Rick McDevitt, right, on the basketball court at the youth center named after him, with from left, Cornelious Hawkins, 12, Michael Covington, 2, and Cameron Gibson, 3.

It’s uncommon for a man who’s still alive to have a building named after him, but Rick McDevitt isn’t ordinary.

He’s a man with a thick New York accent who lives in Buckhead. He volunteers at a youth center named after him in Peoplestown, a neighborhood within walking distance of Turner Field. One recent July day, he wore baggy cargo jeans and slipped into and out of the Rick McDevitt Youth Center through a hole cut out in the basketball court fence.

As Chairman of the Board of Community Care Inc., which runs the center, he’s spearheading a basketball tournament set for July 22 and 23. The charity drive is designed the keep the center open longer hours.

He said Buckhead businesses, including Aarons, Publix and The Cleaners on Peachtree, have lined up to sponsor it. People can sign up to play as a team, but they can also sponsor other teams, score tables and concessions. He said the fundraising goal is $10,000. People can learn more about the event by visiting www.hooping4youth.org.

“I think it’s important that people in Buckhead know that there are others in Buckhead that are giving people, and this is an opportunity for folks to help a successful program that’s turning kids’ lives around,” McDevitt said.

For more than 20 years, Rick has provided the children in the Peoplestown neighborhood a place to be year-round. The kids at the center call him “Rick” and say he’s a nice guy. He keeps up with their grades and recruits some of them as interns.

Jaquan Brown, 14, is one of McDevitt’s interns, and said he’s benefited from the center. “Other centers have closed and we still stand up,” Brown said.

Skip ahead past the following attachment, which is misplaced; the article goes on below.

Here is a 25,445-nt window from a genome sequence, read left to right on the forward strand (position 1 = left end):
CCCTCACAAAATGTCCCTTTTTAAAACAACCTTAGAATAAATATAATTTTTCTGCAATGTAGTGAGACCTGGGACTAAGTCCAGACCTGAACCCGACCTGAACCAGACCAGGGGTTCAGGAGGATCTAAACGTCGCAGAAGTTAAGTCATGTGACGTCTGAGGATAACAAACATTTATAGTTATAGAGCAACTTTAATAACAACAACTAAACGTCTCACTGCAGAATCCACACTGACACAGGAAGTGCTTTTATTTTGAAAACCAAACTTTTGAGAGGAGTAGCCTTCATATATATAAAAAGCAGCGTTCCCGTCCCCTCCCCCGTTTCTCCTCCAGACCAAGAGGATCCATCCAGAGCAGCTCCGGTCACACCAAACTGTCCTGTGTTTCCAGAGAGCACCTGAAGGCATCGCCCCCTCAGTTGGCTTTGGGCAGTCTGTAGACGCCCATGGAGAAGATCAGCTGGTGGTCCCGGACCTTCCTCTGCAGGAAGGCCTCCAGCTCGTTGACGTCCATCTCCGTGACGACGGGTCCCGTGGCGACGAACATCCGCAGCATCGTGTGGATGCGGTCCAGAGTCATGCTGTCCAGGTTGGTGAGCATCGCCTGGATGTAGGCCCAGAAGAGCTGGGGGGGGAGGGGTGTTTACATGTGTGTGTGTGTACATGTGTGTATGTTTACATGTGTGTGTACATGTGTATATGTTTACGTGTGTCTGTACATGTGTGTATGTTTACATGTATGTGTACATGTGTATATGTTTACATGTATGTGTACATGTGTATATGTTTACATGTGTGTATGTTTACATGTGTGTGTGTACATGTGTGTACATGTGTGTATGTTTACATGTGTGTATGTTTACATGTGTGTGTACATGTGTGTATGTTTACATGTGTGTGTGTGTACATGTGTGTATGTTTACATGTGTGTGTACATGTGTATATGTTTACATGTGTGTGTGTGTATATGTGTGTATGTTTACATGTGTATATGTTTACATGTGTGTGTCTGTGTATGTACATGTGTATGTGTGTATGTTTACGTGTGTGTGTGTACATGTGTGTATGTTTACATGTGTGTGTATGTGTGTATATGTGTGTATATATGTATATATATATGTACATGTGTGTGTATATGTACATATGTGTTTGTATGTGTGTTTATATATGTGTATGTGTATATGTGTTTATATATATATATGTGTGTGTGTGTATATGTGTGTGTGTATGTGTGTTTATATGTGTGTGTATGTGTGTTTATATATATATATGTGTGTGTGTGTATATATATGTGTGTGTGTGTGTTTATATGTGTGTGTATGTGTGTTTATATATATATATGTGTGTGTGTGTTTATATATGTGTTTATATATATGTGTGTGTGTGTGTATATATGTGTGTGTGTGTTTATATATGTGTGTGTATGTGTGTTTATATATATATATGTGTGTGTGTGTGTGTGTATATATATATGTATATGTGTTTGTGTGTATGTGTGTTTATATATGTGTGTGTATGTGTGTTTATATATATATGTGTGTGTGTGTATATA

McDevitt said living a meaningful life is important, and his life wouldn’t be very meaningful if he limited his concerns to his own backyard.

“We don’t just live in Buckhead,” McDevitt said. “You can’t live in an isolationist world as if the rest of the world doesn’t impact you.”

He said Buckhead residents should look at the center as “a good investment in the future.”

“If you want to do something about crime, you need to focus on vulnerable and disadvantaged kids,” he said, adding later, “One of the responsibilities of any kind of wealth is reaching out to others to make things better.”

Superior Court Judge T. Jackson Bedford Jr., a Buckhead resident who serves on the Community Care Inc. board helping to put on the tournament, said his court bailiff is sponsoring a team. “Rick is known as one of the premiere advocates for children,” Bedford said. “He’s the type of guy, when something happens in the juvenile system, he shows up.”

Columbus Ward, president of the Peoplestown Revitalization Corporation, said McDevitt’s center is a hub for the community. It’s a place where people gather for meetings and it was an integral part of efforts to revitalize the neighborhood. Ward called McDevitt a “visionary.”

“[He’s] somebody else besides their parents to make sure their kids are treated fairly,” Ward said. “He’s always stood for that type of thing.”

Dan Whisenhunt

Dan Whisenhunt wrote for Reporter Newspapers from 2011 - 2014. He is the founder and editor of Decaturish.com